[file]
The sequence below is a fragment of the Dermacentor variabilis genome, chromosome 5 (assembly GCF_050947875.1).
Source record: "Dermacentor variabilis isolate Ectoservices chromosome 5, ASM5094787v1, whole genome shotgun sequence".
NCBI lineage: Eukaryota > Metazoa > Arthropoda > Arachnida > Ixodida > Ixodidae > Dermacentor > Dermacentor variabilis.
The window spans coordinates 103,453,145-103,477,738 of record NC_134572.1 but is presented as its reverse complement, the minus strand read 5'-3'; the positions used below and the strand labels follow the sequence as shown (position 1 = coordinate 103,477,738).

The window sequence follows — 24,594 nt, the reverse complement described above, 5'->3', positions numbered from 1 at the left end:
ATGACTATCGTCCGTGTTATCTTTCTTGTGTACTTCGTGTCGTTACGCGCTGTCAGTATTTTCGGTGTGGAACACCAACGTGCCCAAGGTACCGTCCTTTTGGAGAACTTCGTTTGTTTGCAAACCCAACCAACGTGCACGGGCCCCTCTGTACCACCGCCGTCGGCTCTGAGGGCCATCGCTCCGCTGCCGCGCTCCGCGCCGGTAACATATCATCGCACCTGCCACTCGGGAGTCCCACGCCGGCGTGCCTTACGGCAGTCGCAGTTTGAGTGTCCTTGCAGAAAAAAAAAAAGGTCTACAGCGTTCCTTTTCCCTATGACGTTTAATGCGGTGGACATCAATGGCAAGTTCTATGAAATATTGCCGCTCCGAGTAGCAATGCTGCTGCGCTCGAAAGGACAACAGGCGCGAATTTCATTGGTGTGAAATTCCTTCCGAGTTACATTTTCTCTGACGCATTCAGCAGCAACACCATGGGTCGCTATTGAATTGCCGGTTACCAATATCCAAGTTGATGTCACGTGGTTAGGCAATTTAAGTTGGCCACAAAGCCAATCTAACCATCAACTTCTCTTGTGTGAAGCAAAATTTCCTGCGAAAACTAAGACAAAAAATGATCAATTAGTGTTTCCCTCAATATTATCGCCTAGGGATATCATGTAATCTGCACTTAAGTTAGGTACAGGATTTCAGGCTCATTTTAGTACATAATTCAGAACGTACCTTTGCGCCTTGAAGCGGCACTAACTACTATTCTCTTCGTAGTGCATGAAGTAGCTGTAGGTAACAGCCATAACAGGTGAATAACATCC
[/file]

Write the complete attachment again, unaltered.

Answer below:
The sequence below is a fragment of the Dermacentor variabilis genome, chromosome 5 (assembly GCF_050947875.1).
Source record: "Dermacentor variabilis isolate Ectoservices chromosome 5, ASM5094787v1, whole genome shotgun sequence".
NCBI lineage: Eukaryota > Metazoa > Arthropoda > Arachnida > Ixodida > Ixodidae > Dermacentor > Dermacentor variabilis.
The window spans coordinates 103,453,145-103,477,738 of record NC_134572.1 but is presented as its reverse complement, the minus strand read 5'-3'; the positions used below and the strand labels follow the sequence as shown (position 1 = coordinate 103,477,738).

The window sequence follows — 24,594 nt, the reverse complement described above, 5'->3', positions numbered from 1 at the left end:
ATGACTATCGTCCGTGTTATCTTTCTTGTGTACTTCGTGTCGTTACGCGCTGTCAGTATTTTCGGTGTGGAACACCAACGTGCCCAAGGTACCGTCCTTTTGGAGAACTTCGTTTGTTTGCAAACCCAACCAACGTGCACGGGCCCCTCTGTACCACCGCCGTCGGCTCTGAGGGCCATCGCTCCGCTGCCGCGCTCCGCGCCGGTAACATATCATCGCACCTGCCACTCGGGAGTCCCACGCCGGCGTGCCTTACGGCAGTCGCAGTTTGAGTGTCCTTGCAGAAAAAAAAAAAGGTCTACAGCGTTCCTTTTCCCTATGACGTTTAATGCGGTGGACATCAATGGCAAGTTCTATGAAATATTGCCGCTCCGAGTAGCAATGCTGCTGCGCTCGAAAGGACAACAGGCGCGAATTTCATTGGTGTGAAATTCCTTCCGAGTTACATTTTCTCTGACGCATTCAGCAGCAACACCATGGGTCGCTATTGAATTGCCGGTTACCAATATCCAAGTTGATGTCACGTGGTTAGGCAATTTAAGTTGGCCACAAAGCCAATCTAACCATCAACTTCTCTTGTGTGAAGCAAAATTTCCTGCGAAAACTAAGACAAAAAATGATCAATTAGTGTTTCCCTCAATATTATCGCCTAGGGATATCATGTAATCTGCACTTAAGTTAGGTACAGGATTTCAGGCTCATTTTAGTACATAATTCAGAACGTACCTTTGCGCCTTGAAGCGGCACTAACTACTATTCTCTTCGTAGTGCATGAAGTAGCTGTAGGTAACAGCCATAACAGGTGAATAACATCC